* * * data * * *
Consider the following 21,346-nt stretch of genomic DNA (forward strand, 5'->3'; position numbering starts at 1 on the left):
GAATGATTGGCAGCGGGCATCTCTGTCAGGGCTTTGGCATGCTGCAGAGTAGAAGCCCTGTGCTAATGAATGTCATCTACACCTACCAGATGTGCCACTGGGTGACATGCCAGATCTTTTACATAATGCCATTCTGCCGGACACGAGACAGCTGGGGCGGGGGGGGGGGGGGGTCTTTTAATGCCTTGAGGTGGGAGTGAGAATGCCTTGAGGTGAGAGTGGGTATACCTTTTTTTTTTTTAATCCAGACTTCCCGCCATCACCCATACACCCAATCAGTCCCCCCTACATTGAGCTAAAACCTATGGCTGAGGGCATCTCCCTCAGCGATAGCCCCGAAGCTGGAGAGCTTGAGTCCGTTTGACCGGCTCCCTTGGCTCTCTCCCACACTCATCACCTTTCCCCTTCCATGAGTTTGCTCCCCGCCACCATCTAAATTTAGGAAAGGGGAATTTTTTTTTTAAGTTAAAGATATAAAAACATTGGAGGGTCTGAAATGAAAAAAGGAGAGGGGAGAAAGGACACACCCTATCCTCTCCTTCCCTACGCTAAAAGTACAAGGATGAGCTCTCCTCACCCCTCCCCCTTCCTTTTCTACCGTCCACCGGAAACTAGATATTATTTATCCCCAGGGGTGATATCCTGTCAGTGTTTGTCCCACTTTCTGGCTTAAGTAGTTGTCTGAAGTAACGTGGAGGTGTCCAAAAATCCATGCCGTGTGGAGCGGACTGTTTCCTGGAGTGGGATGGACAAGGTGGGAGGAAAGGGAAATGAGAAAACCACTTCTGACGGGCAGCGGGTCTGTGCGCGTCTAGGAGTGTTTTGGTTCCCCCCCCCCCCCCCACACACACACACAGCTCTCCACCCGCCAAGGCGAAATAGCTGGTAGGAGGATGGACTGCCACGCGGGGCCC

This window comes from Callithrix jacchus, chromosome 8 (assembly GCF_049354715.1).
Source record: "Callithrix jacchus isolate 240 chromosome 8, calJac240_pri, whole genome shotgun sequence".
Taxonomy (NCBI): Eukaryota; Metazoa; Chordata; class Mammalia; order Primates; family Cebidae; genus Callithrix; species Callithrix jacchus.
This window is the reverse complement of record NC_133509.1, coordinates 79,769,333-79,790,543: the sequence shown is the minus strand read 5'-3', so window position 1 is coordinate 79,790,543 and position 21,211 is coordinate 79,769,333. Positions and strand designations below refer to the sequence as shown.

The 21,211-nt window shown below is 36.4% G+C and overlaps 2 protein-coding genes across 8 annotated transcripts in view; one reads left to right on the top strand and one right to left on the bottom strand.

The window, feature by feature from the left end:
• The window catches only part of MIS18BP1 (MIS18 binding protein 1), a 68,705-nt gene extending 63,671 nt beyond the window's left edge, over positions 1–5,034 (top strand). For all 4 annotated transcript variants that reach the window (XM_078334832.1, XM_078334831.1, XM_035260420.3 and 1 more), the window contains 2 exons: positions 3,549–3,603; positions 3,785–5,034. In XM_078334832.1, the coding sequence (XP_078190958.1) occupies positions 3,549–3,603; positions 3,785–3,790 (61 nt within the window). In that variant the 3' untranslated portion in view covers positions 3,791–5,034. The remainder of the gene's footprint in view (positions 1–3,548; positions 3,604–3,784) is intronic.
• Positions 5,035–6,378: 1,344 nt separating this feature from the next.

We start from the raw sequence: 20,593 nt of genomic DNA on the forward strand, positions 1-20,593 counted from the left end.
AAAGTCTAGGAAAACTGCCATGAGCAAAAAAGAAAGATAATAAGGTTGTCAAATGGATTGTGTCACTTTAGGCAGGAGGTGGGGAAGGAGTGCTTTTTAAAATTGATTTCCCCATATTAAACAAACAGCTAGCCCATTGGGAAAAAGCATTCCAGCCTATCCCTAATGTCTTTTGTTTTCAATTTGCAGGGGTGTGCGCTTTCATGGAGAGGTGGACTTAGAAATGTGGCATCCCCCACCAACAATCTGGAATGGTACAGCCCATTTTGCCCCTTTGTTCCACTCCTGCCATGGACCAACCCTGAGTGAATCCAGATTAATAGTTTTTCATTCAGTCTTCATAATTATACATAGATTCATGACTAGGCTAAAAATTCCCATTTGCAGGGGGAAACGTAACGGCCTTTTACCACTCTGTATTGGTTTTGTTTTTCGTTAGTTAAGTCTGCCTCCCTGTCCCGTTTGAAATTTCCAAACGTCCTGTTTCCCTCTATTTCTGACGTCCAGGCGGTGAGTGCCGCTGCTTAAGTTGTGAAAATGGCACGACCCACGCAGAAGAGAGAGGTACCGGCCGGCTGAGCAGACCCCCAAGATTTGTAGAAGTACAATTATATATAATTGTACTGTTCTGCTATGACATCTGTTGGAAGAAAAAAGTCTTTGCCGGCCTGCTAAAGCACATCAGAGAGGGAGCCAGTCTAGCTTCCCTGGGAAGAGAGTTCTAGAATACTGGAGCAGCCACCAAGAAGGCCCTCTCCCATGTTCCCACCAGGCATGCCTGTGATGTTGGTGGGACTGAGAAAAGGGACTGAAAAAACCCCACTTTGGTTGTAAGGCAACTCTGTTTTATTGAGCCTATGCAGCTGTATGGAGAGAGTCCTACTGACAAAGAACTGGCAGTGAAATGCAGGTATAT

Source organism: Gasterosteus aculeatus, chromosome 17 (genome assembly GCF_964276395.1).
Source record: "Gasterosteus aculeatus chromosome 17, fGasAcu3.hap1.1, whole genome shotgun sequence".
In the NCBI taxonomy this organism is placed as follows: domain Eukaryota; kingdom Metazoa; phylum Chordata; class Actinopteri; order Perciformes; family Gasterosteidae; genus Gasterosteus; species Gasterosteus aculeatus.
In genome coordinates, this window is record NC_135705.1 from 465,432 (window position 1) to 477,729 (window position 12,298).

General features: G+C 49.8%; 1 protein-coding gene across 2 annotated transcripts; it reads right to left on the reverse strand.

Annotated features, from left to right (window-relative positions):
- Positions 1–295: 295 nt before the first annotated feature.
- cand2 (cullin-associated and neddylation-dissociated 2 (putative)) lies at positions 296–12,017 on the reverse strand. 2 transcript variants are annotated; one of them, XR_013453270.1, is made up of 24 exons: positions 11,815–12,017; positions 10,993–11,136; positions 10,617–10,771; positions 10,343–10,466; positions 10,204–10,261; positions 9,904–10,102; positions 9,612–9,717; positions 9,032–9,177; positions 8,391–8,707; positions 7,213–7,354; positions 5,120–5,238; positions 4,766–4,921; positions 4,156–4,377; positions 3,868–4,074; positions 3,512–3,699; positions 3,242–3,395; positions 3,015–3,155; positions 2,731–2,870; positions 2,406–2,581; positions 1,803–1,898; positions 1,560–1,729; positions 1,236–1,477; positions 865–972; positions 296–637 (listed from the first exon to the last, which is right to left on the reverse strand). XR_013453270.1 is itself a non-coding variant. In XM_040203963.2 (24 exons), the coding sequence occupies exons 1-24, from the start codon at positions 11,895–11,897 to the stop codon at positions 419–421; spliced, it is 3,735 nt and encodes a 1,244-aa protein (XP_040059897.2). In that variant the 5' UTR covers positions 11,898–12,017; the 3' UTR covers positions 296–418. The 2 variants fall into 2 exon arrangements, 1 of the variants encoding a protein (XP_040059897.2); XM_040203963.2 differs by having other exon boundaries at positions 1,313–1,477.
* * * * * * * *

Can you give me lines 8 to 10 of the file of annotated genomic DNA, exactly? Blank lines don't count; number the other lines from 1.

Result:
The window, feature by feature from the left end:
• The window catches only part of MIS18BP1 (MIS18 binding protein 1), a 68,705-nt gene extending 63,671 nt beyond the window's left edge, over positions 1–5,034 (top strand). For all 4 annotated transcript variants that reach the window (XM_078334832.1, XM_078334831.1, XM_035260420.3 and 1 more), the window contains 2 exons: positions 3,549–3,603; positions 3,785–5,034. In XM_078334832.1, the coding sequence (XP_078190958.1) occupies positions 3,549–3,603; positions 3,785–3,790 (61 nt within the window). In that variant the 3' untranslated portion in view covers positions 3,791–5,034. The remainder of the gene's footprint in view (positions 1–3,548; positions 3,604–3,784) is intronic.
• Positions 5,035–6,378: 1,344 nt separating this feature from the next.